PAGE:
We often hear about contracts that bind us to do certain things. However, many people may not know that there are specific elements that need to be met for a contract to be valid and binding.
The first thing you need to have clear in your mind is whether the five elements of a contract have been satisfied, namely, certainty, consideration, competency, legality and offer and acceptance.
But how do you know you are accepting a valid and proper offer?
The requirements below indicate the elements of an offer. Note that the Consumer Protection Act 68 of 2008 (CPA) may also apply, however, this is slightly more intricate, and you may need to consult your attorney, as the CPA isn’t always as simple as it seems. With that said, please note that:
THERE MUST BE A DECLARATION OF WILL
There must be an external action/declaration of will. This is form-free, though it is usually done orally. But be careful, there are cases where certain formalities are prescribed in which case those formalities must be followed, for example, in the sale of immovable property and suretyship agreements, The offer and acceptance must be in writing in these circumstances. Make sure you consult your attorneys if you’re dealing with the sale of land for example.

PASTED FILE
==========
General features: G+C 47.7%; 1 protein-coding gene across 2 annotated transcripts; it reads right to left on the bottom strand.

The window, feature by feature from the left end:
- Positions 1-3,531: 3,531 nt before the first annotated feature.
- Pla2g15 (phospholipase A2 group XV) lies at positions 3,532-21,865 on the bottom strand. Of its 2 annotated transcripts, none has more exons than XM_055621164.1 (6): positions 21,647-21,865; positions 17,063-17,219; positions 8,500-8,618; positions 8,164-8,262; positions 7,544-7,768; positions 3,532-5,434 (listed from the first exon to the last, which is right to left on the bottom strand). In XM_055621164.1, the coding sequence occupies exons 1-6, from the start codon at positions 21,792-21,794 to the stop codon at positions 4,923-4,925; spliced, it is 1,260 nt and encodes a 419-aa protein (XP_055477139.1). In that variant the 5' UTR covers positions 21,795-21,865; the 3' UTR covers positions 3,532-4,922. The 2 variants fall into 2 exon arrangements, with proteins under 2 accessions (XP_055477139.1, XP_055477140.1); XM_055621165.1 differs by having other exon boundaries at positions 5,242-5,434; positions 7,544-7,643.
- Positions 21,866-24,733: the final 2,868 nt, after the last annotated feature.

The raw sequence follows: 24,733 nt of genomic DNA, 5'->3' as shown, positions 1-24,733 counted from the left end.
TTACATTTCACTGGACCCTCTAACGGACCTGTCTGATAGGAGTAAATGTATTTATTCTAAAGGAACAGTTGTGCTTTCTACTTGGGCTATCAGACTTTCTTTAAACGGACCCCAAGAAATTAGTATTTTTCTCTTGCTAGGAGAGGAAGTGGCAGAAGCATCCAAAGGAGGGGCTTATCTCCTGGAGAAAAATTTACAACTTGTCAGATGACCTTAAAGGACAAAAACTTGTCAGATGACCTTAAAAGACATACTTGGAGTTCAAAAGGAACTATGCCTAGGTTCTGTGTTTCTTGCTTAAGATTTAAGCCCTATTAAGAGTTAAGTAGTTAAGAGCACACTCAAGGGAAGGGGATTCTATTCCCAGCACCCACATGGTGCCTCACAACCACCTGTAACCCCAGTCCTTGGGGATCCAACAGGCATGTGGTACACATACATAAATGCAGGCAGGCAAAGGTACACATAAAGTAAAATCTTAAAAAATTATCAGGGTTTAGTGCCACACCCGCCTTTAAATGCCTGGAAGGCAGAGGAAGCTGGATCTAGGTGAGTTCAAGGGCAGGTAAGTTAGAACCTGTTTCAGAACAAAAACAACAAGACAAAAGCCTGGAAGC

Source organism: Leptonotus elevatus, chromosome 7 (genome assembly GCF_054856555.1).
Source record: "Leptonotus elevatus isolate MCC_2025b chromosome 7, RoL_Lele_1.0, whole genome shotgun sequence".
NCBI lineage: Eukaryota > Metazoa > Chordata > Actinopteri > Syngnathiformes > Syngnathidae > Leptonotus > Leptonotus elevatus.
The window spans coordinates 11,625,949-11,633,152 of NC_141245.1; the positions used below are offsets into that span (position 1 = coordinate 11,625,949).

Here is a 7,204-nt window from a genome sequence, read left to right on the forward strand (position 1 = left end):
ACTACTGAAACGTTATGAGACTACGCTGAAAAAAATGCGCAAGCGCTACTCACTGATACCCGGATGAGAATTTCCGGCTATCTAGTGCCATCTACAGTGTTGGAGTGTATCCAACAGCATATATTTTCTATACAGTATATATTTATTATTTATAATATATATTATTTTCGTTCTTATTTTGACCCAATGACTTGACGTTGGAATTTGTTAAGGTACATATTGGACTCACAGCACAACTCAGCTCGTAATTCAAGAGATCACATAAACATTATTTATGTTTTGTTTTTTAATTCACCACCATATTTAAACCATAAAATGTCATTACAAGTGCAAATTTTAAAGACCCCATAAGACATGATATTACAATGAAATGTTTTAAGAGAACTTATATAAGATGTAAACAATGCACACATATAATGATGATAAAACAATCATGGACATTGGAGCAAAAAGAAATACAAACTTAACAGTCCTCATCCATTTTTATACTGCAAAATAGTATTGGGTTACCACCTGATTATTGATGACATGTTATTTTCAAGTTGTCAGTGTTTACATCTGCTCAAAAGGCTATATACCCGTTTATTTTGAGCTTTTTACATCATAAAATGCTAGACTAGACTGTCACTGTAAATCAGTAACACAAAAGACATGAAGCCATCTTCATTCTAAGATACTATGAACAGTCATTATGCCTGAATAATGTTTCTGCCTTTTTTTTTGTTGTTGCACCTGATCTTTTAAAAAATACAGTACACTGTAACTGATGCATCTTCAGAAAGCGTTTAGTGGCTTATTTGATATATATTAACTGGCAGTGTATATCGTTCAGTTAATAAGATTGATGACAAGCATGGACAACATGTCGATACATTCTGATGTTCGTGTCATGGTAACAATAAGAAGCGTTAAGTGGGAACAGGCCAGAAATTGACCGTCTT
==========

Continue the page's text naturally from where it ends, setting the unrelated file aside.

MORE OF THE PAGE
THE OFFER MUST BE FIRM
The offer must be made with the intention to create reciprocal obligations (with the necessary “animus contrahendi”); therefore it must be specific and not tentative. An attempt to merely get people to come and do business with you without expressly agreeing the material terms will not constitute the necessary animus contrahendi.
THE OFFER MUST BE COMPLETE
The content of the offer must be complete and certain. In this instance, you as the offeree must know what you are accepting and binding yourself too. Again, this sounds simple enough, but people often get caught up in situations believing they are accepting one thing when they are in fact receiving something else, or something additional on top of what they think they are accepting.
THE OFFER MUST BE AIMED AT SOMEONE
The offer to be aimed at someone, and this must come to their attention. Take note that an offer can also be made to the public at large through, for example, adverts. However, offers made to the public for rewards can be slightly more complex in terms of whether they meet requirements for a valid offer.
THE OFFER MUST NOT HAVE LAPSED
The offer must not have lapsed / it must still be possible to accept the offer. Sounds simple enough, right? Watch out – an offer will lapse when one of the parties say “you must accept this offer in 14 days” and this time expires. You don’t want to end up in a position where you miss the cut-off date.
We trust that the above will provide you with some guidance and clarity on the topic. But if you find yourself questioning the validity of either an offer you made or accepted, please don’t hesitate to contact us, we will be happy to provide you with the legal clarity you require.